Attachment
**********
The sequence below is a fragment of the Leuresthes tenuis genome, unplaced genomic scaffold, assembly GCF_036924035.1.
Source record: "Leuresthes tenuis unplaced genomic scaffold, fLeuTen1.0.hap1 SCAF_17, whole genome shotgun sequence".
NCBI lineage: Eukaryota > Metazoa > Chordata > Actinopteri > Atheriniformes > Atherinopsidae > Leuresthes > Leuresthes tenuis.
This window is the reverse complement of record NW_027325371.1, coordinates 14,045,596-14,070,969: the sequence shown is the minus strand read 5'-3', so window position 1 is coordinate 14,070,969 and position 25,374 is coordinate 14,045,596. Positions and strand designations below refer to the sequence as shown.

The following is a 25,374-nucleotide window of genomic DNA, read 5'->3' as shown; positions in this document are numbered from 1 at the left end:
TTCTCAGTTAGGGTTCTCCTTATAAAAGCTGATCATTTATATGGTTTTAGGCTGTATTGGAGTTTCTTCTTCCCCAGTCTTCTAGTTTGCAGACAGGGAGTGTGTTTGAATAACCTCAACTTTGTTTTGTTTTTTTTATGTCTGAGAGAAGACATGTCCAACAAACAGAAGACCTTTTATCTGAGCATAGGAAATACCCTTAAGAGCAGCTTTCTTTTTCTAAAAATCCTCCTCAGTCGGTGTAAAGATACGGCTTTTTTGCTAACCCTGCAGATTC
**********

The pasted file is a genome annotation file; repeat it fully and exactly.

The sequence below is a fragment of the Leuresthes tenuis genome, unplaced genomic scaffold, assembly GCF_036924035.1.
Source record: "Leuresthes tenuis unplaced genomic scaffold, fLeuTen1.0.hap1 SCAF_17, whole genome shotgun sequence".
NCBI lineage: Eukaryota > Metazoa > Chordata > Actinopteri > Atheriniformes > Atherinopsidae > Leuresthes > Leuresthes tenuis.
This window is the reverse complement of record NW_027325371.1, coordinates 14,045,596-14,070,969: the sequence shown is the minus strand read 5'-3', so window position 1 is coordinate 14,070,969 and position 25,374 is coordinate 14,045,596. Positions and strand designations below refer to the sequence as shown.

The following is a 25,374-nucleotide window of genomic DNA, read 5'->3' as shown; positions in this document are numbered from 1 at the left end:
TTCTCAGTTAGGGTTCTCCTTATAAAAGCTGATCATTTATATGGTTTTAGGCTGTATTGGAGTTTCTTCTTCCCCAGTCTTCTAGTTTGCAGACAGGGAGTGTGTTTGAATAACCTCAACTTTGTTTTGTTTTTTTTATGTCTGAGAGAAGACATGTCCAACAAACAGAAGACCTTTTATCTGAGCATAGGAAATACCCTTAAGAGCAGCTTTCTTTTTCTAAAAATCCTCCTCAGTCGGTGTAAAGATACGGCTTTTTTGCTAACCCTGCAGATTC